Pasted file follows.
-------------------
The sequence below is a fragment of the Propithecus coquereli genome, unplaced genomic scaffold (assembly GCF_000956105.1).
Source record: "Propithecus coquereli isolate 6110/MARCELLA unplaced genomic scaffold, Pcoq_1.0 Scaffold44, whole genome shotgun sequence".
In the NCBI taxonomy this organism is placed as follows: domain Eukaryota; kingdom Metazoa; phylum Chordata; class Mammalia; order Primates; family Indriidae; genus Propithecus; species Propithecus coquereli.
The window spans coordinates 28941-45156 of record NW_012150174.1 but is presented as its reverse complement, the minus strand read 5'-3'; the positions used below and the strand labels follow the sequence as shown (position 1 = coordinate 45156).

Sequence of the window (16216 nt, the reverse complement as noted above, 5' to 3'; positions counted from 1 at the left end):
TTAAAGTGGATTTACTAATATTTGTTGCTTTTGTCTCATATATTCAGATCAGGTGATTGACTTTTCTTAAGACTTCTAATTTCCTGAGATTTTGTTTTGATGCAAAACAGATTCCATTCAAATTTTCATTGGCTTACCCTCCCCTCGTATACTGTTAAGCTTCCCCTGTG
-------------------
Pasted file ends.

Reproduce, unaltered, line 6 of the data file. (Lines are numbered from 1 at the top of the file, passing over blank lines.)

TTAAAGTGGATTTACTAATATTTGTTGCTTTTGTCTCATATATTCAGATCAGGTGATTGACTTTTCTTAAGACTTCTAATTTCCTGAGATTTTGTTTTGATGCAAAACAGATTCCATTCAAATTTTCATTGGCTTACCCTCCCCTCGTATACTGTTAAGCTTCCCCTGTG